Mar.12, 2014

When you think of polygons, you don't typically think of a cutting edge piece of clothing. But designer Francis Bitonti has changed that by working with Makerbot and students to design and 3D-print a delicate dress using clear and flexible filaments and Makerbot Replicator 2 3D printers.

The dress, named as the Bristle Dress, was created with students from multiple design industries and used computational design. Francis Bitonti led a workshop at his studio at the Metropolitan Exchange in Brooklyn, N.Y., in which students experimented with digital modelling and 3D-printing technologies.

Francis Bitonti explains, "The workshops are about finding the new aesthetic formal language of this new manufacturing paradigm. It's not just about replicating a form from the computer, though that is part of it—it's about cultivating new material behaviors."

The upper part of the Bristle Dress was designed to be 3D printed in MakerBot Natural PLA Filament (clear), selected for its translucent qualities. The skirt was created using MakerBot Flexible Filament. The skirt of the dress was also lined with synthetic fur. The result is a flexible yet highly structured garment that creates an interesting overall silhouette and combines both artificial and natural textures.

"We wanted to make the body solidify into harder geometry, going from atmosphere to ice. We integrated a fur lining in their version to ease in the transition. The skirt can be secured by either gluing a hook and eye strip or industrial zipper down the back seam. We are starting to think a lot about design interfaces and questioning how much the public is willing to design." says Bitonti.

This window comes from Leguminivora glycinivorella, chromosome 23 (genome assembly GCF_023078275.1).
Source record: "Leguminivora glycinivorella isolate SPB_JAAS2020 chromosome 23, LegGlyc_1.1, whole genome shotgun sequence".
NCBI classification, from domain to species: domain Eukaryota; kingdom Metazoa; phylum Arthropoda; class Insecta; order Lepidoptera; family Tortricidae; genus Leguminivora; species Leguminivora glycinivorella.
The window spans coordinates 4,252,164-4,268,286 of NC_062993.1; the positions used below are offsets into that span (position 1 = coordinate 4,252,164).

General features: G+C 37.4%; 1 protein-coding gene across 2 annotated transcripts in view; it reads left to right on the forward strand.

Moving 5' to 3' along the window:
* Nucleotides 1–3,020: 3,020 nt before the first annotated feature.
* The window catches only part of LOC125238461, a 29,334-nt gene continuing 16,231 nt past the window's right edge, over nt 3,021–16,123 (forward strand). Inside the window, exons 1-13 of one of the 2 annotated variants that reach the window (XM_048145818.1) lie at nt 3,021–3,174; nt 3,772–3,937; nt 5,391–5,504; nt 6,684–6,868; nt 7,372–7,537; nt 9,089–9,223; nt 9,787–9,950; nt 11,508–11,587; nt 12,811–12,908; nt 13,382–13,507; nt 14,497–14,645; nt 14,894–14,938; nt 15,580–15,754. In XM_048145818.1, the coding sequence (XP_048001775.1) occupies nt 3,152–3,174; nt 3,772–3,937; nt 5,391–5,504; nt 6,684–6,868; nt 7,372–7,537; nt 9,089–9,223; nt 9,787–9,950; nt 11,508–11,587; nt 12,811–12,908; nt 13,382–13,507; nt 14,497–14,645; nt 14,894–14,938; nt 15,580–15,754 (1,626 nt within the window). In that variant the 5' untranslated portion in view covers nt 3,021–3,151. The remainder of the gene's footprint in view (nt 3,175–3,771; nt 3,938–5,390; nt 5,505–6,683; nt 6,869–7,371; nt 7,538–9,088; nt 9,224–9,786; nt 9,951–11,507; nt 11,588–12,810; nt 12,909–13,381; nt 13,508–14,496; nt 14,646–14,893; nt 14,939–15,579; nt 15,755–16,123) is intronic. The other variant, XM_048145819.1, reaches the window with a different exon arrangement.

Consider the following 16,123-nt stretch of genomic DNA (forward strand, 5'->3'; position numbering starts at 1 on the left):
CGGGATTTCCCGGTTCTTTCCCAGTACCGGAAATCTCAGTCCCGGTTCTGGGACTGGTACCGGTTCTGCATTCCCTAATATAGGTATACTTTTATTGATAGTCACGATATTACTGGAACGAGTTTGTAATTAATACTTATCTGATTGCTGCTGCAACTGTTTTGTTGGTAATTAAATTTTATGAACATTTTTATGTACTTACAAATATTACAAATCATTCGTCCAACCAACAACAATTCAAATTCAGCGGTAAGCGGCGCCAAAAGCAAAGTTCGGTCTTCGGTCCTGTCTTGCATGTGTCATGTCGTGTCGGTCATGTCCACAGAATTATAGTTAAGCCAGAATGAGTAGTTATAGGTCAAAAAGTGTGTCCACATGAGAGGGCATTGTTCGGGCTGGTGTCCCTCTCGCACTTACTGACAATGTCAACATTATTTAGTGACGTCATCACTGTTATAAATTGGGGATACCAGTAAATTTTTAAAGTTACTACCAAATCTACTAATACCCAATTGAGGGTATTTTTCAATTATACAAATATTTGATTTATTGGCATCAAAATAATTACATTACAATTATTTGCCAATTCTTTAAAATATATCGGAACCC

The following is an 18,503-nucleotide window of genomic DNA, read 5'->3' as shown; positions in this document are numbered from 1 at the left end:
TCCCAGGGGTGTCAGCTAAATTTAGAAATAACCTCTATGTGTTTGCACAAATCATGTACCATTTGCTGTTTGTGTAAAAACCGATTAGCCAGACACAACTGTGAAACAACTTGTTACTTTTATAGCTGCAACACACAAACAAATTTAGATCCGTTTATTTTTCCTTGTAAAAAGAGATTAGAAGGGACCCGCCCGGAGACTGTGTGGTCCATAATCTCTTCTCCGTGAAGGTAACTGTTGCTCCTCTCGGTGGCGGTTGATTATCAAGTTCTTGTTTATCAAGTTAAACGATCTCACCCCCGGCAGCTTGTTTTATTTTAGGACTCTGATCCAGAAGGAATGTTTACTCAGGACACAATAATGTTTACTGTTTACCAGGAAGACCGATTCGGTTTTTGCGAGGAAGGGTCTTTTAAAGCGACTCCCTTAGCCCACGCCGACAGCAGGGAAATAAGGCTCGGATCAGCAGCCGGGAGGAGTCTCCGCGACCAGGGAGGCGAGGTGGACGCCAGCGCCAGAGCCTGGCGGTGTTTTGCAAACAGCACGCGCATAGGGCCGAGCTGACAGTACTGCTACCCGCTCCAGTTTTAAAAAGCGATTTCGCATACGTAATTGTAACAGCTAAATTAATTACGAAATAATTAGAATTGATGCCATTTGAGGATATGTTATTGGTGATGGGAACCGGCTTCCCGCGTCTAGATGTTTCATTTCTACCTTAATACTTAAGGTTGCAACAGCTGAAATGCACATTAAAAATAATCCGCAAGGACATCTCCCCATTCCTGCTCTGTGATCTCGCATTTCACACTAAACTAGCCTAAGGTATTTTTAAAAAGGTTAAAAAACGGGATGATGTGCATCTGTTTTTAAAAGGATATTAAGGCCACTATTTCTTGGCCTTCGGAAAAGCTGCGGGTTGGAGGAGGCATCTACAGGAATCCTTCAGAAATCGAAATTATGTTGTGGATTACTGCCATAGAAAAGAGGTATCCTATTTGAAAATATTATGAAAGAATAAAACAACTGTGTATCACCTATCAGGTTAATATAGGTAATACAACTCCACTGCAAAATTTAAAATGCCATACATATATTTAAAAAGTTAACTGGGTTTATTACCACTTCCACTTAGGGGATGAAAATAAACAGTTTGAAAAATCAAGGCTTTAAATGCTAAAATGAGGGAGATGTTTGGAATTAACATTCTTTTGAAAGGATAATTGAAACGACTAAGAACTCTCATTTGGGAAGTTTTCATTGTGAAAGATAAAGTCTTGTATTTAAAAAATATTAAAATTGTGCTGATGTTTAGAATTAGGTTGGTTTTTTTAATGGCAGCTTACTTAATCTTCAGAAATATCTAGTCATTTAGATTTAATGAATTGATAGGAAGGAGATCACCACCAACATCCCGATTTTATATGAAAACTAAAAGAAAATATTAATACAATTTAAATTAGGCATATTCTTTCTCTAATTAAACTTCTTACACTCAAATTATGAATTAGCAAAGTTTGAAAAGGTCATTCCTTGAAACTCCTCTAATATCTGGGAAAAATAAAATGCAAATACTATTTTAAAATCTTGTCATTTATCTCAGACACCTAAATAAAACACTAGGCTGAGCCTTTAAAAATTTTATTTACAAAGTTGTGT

Bitonti sees computational design, smart materials, and interactive environments as opportunities to create new aesthetic languages for our built environment. Francis Bitonti's first 3D printed dress was the curve-hugging Dita Von Teese dress. "I see technology as deeply connected to being human," says Bitonti.

The Bristle Dress will be shown at the New York MakerBot Store during the month of April and then at a culminating exhibition at Ravensbourne in London this summer. The Bristle Dress is customizable and available for download from Thingiverse so it can be 3D printed at home.

Watch the video below designer Francis Bitonti talks about his Bristle Dress.

Posted in 3D Printing Applications


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